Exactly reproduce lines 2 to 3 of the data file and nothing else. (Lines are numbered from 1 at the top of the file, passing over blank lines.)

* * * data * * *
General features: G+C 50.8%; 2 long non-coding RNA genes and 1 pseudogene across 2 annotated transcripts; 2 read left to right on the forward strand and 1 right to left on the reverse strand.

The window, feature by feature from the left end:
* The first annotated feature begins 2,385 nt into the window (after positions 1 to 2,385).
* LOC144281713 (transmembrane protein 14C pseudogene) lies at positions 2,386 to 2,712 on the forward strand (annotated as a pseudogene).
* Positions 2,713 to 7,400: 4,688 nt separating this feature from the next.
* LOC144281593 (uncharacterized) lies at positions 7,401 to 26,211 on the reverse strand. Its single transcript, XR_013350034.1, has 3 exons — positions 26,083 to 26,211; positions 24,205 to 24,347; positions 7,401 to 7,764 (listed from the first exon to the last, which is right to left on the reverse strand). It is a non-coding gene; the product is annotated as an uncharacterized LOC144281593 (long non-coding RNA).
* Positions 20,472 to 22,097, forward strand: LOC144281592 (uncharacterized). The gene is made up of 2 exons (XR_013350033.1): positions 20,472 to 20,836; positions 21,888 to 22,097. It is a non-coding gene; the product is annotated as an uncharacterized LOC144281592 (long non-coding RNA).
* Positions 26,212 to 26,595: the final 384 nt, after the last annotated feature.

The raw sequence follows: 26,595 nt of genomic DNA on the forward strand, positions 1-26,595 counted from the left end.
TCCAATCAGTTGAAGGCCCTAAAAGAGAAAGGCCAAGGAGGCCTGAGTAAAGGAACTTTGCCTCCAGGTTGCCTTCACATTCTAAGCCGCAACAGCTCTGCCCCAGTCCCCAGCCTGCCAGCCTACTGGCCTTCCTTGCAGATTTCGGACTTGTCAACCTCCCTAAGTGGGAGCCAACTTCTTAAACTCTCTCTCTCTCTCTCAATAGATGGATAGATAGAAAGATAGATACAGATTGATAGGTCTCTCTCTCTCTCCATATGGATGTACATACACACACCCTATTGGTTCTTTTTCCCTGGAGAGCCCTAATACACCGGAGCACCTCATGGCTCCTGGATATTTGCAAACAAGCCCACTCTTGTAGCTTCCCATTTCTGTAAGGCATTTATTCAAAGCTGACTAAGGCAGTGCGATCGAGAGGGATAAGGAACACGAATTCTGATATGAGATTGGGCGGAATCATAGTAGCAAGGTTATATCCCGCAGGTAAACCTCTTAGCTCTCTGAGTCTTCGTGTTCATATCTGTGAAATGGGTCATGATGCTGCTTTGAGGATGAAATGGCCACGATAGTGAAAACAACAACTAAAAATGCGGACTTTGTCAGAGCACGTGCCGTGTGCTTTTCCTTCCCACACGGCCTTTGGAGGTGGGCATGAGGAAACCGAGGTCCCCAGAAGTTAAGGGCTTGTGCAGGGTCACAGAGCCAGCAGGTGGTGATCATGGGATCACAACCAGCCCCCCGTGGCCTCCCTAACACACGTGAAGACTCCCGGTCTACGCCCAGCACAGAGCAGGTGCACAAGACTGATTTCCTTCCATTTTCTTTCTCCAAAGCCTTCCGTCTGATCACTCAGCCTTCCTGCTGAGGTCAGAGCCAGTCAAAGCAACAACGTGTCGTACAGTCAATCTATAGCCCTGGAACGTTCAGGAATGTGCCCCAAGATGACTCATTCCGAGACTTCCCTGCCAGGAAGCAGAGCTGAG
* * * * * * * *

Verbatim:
The window, feature by feature from the left end:
* The first annotated feature begins 2,385 nt into the window (after positions 1 to 2,385).